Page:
Last edited: Oct 21, 2009
  2. Judy

    Judy Moderator Staff Member

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    You won't necessarily see worms in the poo. I would follow the piperazine about two weeks later with some ivermectin. I would also dust with permethrin or 5% Sevin for mites/lice.

    Here is a thread you may find helpful:

    https://www.backyardchickens.com/forum/viewtopic.php?id=123057

    I don't know what else to tell you about the one who is not laying.
     
  3. old fashioned

    old fashioned Out Of The Brooder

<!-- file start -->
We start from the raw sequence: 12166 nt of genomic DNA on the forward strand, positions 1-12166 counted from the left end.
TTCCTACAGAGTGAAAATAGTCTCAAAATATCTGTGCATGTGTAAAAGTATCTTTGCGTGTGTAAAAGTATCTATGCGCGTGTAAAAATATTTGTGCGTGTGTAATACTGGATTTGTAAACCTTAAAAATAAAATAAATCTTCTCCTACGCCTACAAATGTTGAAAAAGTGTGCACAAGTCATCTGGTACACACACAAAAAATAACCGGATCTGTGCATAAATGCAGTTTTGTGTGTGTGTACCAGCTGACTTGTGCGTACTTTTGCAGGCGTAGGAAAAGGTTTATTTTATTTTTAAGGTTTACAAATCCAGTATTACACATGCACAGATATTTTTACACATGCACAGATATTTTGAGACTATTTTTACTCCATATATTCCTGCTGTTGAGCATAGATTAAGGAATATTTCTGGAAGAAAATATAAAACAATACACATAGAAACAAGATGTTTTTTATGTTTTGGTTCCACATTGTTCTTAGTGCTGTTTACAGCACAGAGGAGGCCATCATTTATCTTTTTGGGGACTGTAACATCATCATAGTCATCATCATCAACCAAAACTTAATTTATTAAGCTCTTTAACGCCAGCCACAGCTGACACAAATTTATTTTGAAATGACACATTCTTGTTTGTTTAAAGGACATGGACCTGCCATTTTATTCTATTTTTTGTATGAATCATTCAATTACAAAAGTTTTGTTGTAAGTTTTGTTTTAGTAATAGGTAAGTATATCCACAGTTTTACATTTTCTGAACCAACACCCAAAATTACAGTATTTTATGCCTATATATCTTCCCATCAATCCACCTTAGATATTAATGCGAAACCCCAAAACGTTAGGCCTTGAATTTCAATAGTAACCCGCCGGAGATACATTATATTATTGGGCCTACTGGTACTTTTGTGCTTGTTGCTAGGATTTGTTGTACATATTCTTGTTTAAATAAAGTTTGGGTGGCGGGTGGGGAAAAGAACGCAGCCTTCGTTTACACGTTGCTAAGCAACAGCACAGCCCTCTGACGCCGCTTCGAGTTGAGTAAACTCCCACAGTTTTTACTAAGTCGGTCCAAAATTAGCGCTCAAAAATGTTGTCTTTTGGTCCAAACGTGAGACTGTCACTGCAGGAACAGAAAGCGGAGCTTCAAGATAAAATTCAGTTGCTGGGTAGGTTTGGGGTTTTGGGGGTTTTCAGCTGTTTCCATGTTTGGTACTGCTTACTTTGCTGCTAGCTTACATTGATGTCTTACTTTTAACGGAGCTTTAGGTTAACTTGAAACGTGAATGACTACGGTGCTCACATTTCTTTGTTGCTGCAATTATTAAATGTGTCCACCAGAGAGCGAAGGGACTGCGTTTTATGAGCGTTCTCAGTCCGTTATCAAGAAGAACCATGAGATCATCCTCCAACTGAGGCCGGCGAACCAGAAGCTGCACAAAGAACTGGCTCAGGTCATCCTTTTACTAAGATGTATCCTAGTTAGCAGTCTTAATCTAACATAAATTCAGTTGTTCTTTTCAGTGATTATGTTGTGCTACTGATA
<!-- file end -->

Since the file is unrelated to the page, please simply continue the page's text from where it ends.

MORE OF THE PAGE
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    Thank you for replying. I did dust them with Permethrin (active ingredient of garden/poultry dust). I asked at the feed store about wormers and was told the "Pig Swig" (piperazine) was the thing to have. I had noticed the "ivermectin" and asked about it for chickens and was told in no uncertain terms it was for beef cattle and was looked at as if I was THE dumbest blonde for even suggesting it for poultry. So I had to swallow back all the #$%@ not so nice replies swimming in my head because I know I'm not experienced enough to challenge what they say (most info I have has been from reading posts on BYC). Not to mention the two different feed stores I've been to, to ask about DE as DE and NOBODY knows what I'm talking about, they only know by the formal name of Diamatious (spck)Earth. I don't mind being treated as a "dumb cluck" if for the greater good, but I really HATE it when others are so condescending.